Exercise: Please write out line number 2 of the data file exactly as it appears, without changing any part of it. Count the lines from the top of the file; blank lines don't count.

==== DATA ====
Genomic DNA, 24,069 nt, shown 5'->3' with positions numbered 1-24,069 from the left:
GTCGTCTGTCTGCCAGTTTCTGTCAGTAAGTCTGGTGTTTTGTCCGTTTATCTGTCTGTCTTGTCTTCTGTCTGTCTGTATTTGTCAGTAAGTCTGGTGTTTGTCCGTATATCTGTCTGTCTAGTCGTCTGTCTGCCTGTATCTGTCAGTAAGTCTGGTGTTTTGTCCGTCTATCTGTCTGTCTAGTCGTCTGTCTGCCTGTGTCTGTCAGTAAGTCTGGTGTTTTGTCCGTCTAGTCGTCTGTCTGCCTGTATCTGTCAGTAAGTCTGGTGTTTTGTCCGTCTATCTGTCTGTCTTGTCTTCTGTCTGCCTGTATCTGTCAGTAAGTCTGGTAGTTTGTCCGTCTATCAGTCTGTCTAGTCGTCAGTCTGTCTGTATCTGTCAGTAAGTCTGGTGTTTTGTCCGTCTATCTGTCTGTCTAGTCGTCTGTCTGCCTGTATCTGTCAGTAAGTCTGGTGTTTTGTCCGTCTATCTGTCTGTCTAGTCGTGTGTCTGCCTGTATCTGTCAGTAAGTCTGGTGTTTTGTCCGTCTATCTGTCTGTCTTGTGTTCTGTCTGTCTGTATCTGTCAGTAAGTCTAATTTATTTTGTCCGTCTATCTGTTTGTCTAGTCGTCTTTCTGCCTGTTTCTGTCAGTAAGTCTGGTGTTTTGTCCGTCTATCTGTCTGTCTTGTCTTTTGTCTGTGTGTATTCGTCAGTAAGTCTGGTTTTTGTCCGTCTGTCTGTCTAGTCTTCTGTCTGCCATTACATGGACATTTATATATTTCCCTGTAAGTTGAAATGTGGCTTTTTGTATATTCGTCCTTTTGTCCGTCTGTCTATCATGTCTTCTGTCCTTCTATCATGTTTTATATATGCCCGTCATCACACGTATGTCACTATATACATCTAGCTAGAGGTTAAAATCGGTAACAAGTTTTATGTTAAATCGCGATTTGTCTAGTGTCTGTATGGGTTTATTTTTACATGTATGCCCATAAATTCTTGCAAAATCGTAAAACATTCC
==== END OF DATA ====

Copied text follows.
GTCGTCTGTCTGCCAGTTTCTGTCAGTAAGTCTGGTGTTTTGTCCGTTTATCTGTCTGTCTTGTCTTCTGTCTGTCTGTATTTGTCAGTAAGTCTGGTGTTTGTCCGTATATCTGTCTGTCTAGTCGTCTGTCTGCCTGTATCTGTCAGTAAGTCTGGTGTTTTGTCCGTCTATCTGTCTGTCTAGTCGTCTGTCTGCCTGTGTCTGTCAGTAAGTCTGGTGTTTTGTCCGTCTAGTCGTCTGTCTGCCTGTATCTGTCAGTAAGTCTGGTGTTTTGTCCGTCTATCTGTCTGTCTTGTCTTCTGTCTGCCTGTATCTGTCAGTAAGTCTGGTAGTTTGTCCGTCTATCAGTCTGTCTAGTCGTCAGTCTGTCTGTATCTGTCAGTAAGTCTGGTGTTTTGTCCGTCTATCTGTCTGTCTAGTCGTCTGTCTGCCTGTATCTGTCAGTAAGTCTGGTGTTTTGTCCGTCTATCTGTCTGTCTAGTCGTGTGTCTGCCTGTATCTGTCAGTAAGTCTGGTGTTTTGTCCGTCTATCTGTCTGTCTTGTGTTCTGTCTGTCTGTATCTGTCAGTAAGTCTAATTTATTTTGTCCGTCTATCTGTTTGTCTAGTCGTCTTTCTGCCTGTTTCTGTCAGTAAGTCTGGTGTTTTGTCCGTCTATCTGTCTGTCTTGTCTTTTGTCTGTGTGTATTCGTCAGTAAGTCTGGTTTTTGTCCGTCTGTCTGTCTAGTCTTCTGTCTGCCATTACATGGACATTTATATATTTCCCTGTAAGTTGAAATGTGGCTTTTTGTATATTCGTCCTTTTGTCCGTCTGTCTATCATGTCTTCTGTCCTTCTATCATGTTTTATATATGCCCGTCATCACACGTATGTCACTATATACATCTAGCTAGAGGTTAAAATCGGTAACAAGTTTTATGTTAAATCGCGATTTGTCTAGTGTCTGTATGGGTTTATTTTTACATGTATGCCCATAAATTCTTGCAAAATCGTAAAACATTCC